A Distance Too Grand by Regina Scott
My rating: 4 of 5 stars
“Perhaps she could fit in, just as she was. All she had to do was be herself.”
In A Distance Too Grand, Regina Scott reminds us to rise above the world’s expectations simply by being ourselves. The main characters, Ben Coleridge and Meg Pero, do just that. They go against who they are told to be and embrace who they truly are. Instead of following the generational path his father wants for him, Ben chooses his own, that of an engineer. Meg goes against her aunt as well as the constraints of society placed upon a woman of her time. She defies convention, denies marriage, and follows her father’s path of a landscape photographer.
The story follows the sweet romance between Ben and Meg, a romance that once was and possibly could be again. The slow build, the slow kindling of old feelings, was a journey of its own. Though the ending was, perhaps, a little odd, it utilized the humor that wove its way through the story.
I enjoyed the characters, each with their own quirks. Meg and Dot especially were strong female characters with a quick wit I could identify with. The men were given certain insecurities that seemed to resolve in part because of Meg’s listening ear and kind words, as well as the ability to meddle.
God was very much present on this journey through the Grand Canyon. Scripture was read, hymns were sung, prayers were spoken. There was even a moment where Ben remembered that God was the One who could always be counted on.
I would love to give this novel five stars, but something was lacking. Plot development seemed to drag, and was perhaps a bit dry, leaving my mind free to wander more often than I would have liked. Though I enjoyed the characters, the minor ones were difficult to keep straight, and character growth was somewhat lacking.
All in all, this was a great book, and I would recommend it to anyone looking for a light historical-fiction read.
This book was provided courtesy of Baker Publishing Group, Revell Division, through Interviews & Reviews.
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A little more about this book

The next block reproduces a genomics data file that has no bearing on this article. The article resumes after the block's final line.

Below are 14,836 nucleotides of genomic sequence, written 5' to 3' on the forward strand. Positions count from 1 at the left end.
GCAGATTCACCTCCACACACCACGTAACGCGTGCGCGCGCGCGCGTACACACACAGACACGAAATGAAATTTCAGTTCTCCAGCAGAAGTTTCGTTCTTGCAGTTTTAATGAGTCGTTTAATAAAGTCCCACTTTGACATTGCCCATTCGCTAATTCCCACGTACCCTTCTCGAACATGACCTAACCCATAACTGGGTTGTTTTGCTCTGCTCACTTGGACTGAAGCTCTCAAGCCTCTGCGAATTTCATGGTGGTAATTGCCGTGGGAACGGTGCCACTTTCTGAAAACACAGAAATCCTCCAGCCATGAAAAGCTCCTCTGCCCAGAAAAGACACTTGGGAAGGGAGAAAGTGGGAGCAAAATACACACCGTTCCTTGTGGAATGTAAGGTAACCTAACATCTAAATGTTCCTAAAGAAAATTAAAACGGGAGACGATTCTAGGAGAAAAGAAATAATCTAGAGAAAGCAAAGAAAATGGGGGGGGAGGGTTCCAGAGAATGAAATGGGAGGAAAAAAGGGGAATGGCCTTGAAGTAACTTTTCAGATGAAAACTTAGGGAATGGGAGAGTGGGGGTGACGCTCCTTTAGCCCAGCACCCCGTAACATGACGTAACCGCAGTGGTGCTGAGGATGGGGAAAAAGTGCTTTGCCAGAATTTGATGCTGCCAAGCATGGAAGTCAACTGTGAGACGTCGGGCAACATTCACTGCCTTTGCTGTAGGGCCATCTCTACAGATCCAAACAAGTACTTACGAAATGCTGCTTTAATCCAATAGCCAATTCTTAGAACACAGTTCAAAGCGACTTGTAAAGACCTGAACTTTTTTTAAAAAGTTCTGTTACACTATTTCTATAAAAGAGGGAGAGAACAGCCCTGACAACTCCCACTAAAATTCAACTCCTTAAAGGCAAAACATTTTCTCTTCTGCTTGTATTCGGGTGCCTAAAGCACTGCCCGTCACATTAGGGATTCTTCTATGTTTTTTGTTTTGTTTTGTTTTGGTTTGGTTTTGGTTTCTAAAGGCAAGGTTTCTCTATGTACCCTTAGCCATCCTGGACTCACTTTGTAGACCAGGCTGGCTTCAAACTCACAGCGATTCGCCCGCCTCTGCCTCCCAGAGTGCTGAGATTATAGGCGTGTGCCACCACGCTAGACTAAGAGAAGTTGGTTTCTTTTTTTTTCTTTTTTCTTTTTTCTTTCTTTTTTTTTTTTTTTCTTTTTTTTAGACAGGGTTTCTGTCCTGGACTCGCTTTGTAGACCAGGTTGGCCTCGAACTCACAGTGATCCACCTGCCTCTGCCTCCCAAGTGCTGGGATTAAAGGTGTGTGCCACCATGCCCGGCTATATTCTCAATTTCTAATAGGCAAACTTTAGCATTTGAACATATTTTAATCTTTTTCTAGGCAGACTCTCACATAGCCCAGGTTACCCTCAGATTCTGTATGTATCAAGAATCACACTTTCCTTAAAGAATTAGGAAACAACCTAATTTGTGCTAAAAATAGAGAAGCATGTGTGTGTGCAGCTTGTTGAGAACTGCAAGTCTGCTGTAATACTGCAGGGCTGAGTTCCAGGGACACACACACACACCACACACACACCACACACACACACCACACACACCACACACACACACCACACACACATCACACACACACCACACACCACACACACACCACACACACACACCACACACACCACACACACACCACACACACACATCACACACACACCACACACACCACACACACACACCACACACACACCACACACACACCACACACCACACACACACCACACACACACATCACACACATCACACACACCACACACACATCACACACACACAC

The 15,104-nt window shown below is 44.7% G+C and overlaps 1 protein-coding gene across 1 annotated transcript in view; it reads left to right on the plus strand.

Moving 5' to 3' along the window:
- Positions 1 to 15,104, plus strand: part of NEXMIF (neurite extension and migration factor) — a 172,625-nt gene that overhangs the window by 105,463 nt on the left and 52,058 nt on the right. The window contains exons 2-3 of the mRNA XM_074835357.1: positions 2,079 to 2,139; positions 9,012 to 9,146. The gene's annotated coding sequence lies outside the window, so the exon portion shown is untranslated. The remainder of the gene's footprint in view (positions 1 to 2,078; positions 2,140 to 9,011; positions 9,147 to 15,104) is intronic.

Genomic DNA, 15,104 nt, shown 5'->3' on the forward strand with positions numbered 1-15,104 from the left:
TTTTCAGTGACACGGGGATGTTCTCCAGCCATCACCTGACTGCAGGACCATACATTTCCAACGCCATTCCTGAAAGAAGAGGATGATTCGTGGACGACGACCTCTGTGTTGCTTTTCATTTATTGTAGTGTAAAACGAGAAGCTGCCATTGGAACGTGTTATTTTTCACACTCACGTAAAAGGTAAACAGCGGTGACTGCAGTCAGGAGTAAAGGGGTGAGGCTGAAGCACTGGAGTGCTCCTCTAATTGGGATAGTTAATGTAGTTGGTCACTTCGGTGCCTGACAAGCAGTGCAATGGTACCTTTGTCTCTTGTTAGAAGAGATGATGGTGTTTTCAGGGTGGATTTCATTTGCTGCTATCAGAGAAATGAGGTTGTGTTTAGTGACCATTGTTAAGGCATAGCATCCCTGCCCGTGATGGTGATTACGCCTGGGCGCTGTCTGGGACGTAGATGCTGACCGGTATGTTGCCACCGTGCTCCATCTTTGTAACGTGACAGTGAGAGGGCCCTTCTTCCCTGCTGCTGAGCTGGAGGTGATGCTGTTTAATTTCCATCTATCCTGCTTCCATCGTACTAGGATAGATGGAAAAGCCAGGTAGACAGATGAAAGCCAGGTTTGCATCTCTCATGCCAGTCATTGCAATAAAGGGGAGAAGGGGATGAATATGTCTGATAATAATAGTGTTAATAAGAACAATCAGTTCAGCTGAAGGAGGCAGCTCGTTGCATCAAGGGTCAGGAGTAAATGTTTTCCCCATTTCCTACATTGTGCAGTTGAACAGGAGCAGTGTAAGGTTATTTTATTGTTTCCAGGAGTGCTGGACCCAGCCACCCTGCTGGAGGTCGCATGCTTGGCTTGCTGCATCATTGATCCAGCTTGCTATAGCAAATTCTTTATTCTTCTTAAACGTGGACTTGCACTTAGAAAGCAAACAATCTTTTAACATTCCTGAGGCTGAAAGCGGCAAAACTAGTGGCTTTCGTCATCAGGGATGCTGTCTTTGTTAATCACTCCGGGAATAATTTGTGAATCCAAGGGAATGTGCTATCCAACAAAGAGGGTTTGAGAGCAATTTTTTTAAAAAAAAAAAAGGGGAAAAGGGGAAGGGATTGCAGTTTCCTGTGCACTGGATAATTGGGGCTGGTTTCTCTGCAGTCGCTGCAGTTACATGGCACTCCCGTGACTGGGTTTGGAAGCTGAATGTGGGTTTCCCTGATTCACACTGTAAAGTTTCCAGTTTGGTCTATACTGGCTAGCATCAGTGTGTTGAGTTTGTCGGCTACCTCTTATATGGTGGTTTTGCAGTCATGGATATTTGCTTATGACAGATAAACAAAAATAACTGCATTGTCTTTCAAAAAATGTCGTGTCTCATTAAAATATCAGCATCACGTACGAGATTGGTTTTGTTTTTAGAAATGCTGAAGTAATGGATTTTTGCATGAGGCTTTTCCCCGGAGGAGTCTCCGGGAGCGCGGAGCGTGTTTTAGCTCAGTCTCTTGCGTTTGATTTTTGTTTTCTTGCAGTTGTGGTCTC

A Distance Too Grand takes place in 1871 and follows the journey of a military survey expedition of the Grand Canyon. The two main characters, Ben and Meg, once courted years before back in West Point, New York. But for reasons she once found credible, Meg turns down Ben’s proposal and continues on with her travels alongside her father, a landscape photographer.
After her father dies, Meg Pero finds a contract he had with the military to take photographs of the Grand Canyon with the survey team. Seeing this as her only chance at making it on her own and ridding herself of her stuffy aunt (whose name, I’m sad to say, is Abigail), Meg takes advantage of the fact that the contract only says M. Pero, and not Matthew. Meg dreams of the open land, and never once flirts with the idea of giving up the craft her father taught her from a very young age.
Being a woman during this time period, however, tends to make the life she wants difficult, but she is bound and determined to make it work, and she does not take “no” for an answer.
When Meg finally arrives in Arizona after her long trip from Virginia, she finds herself face-to-face with opposition once again based upon her sex. She also learns that the commanding officer of the team she is to assist is none other than Ben Coleridge, the man whose proposal she turned down years ago.
Ben is on a double mission out in the Grand Canyon, one the team knows, and one he must keep hidden until the appropriate time. The first is surveying for a road, and the second is finding a clue to the mystery that surrounds the disappearance of his father.
He is the second man in Arizona to tell Meg “no,” but after a convincing speech from her, Ben allows her to assist in the mission.
What follows next is photographic glory, new friendships, the
A Distance Too Grand is the first book of the American Wonders Collection.
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